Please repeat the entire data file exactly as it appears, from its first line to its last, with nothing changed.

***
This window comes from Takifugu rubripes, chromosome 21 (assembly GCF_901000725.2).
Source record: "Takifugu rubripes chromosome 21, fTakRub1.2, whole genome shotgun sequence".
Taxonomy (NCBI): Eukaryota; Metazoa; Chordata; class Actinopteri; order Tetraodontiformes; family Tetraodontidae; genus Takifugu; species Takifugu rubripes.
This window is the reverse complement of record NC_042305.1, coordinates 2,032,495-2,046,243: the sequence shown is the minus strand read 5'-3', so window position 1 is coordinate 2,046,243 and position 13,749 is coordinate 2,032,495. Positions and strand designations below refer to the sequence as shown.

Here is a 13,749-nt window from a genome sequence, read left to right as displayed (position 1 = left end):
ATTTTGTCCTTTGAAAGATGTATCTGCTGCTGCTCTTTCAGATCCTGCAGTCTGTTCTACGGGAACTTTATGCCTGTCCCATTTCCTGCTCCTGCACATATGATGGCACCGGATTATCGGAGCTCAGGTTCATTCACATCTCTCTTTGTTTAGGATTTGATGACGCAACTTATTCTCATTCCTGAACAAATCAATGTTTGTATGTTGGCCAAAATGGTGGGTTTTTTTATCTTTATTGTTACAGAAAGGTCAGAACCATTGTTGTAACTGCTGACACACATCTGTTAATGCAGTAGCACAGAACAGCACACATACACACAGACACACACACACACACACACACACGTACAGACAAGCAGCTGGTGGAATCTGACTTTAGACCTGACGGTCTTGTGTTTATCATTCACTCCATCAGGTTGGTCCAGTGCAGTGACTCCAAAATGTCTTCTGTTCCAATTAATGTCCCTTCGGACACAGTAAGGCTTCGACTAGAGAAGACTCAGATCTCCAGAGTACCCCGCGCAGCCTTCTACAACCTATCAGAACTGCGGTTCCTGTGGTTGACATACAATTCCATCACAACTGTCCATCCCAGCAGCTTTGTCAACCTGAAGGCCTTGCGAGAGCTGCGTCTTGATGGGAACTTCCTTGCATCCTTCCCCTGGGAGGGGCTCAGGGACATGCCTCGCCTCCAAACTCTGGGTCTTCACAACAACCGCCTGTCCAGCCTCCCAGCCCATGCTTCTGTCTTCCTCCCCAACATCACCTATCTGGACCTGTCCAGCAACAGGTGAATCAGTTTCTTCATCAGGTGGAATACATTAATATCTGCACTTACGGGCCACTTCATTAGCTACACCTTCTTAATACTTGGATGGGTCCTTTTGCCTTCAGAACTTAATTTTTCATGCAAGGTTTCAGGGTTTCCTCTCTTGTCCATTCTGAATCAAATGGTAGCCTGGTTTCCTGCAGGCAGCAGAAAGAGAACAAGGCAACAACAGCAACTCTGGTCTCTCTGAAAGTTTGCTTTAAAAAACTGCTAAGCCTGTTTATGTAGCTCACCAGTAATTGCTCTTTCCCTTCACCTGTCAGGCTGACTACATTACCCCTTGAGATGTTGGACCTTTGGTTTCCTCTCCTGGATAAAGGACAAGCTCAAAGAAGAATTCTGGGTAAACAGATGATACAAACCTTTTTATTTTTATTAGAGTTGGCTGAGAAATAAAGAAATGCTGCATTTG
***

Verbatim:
This window comes from Takifugu rubripes, chromosome 21 (assembly GCF_901000725.2).
Source record: "Takifugu rubripes chromosome 21, fTakRub1.2, whole genome shotgun sequence".
Taxonomy (NCBI): Eukaryota; Metazoa; Chordata; class Actinopteri; order Tetraodontiformes; family Tetraodontidae; genus Takifugu; species Takifugu rubripes.
This window is the reverse complement of record NC_042305.1, coordinates 2,032,495-2,046,243: the sequence shown is the minus strand read 5'-3', so window position 1 is coordinate 2,046,243 and position 13,749 is coordinate 2,032,495. Positions and strand designations below refer to the sequence as shown.

Here is a 13,749-nt window from a genome sequence, read left to right as displayed (position 1 = left end):
ATTTTGTCCTTTGAAAGATGTATCTGCTGCTGCTCTTTCAGATCCTGCAGTCTGTTCTACGGGAACTTTATGCCTGTCCCATTTCCTGCTCCTGCACATATGATGGCACCGGATTATCGGAGCTCAGGTTCATTCACATCTCTCTTTGTTTAGGATTTGATGACGCAACTTATTCTCATTCCTGAACAAATCAATGTTTGTATGTTGGCCAAAATGGTGGGTTTTTTTATCTTTATTGTTACAGAAAGGTCAGAACCATTGTTGTAACTGCTGACACACATCTGTTAATGCAGTAGCACAGAACAGCACACATACACACAGACACACACACACACACACACACACGTACAGACAAGCAGCTGGTGGAATCTGACTTTAGACCTGACGGTCTTGTGTTTATCATTCACTCCATCAGGTTGGTCCAGTGCAGTGACTCCAAAATGTCTTCTGTTCCAATTAATGTCCCTTCGGACACAGTAAGGCTTCGACTAGAGAAGACTCAGATCTCCAGAGTACCCCGCGCAGCCTTCTACAACCTATCAGAACTGCGGTTCCTGTGGTTGACATACAATTCCATCACAACTGTCCATCCCAGCAGCTTTGTCAACCTGAAGGCCTTGCGAGAGCTGCGTCTTGATGGGAACTTCCTTGCATCCTTCCCCTGGGAGGGGCTCAGGGACATGCCTCGCCTCCAAACTCTGGGTCTTCACAACAACCGCCTGTCCAGCCTCCCAGCCCATGCTTCTGTCTTCCTCCCCAACATCACCTATCTGGACCTGTCCAGCAACAGGTGAATCAGTTTCTTCATCAGGTGGAATACATTAATATCTGCACTTACGGGCCACTTCATTAGCTACACCTTCTTAATACTTGGATGGGTCCTTTTGCCTTCAGAACTTAATTTTTCATGCAAGGTTTCAGGGTTTCCTCTCTTGTCCATTCTGAATCAAATGGTAGCCTGGTTTCCTGCAGGCAGCAGAAAGAGAACAAGGCAACAACAGCAACTCTGGTCTCTCTGAAAGTTTGCTTTAAAAAACTGCTAAGCCTGTTTATGTAGCTCACCAGTAATTGCTCTTTCCCTTCACCTGTCAGGCTGACTACATTACCCCTTGAGATGTTGGACCTTTGGTTTCCTCTCCTGGATAAAGGACAAGCTCAAAGAAGAATTCTGGGTAAACAGATGATACAAACCTTTTTATTTTTATTAGAGTTGGCTGAGAAATAAAGAAATGCTGCATTTG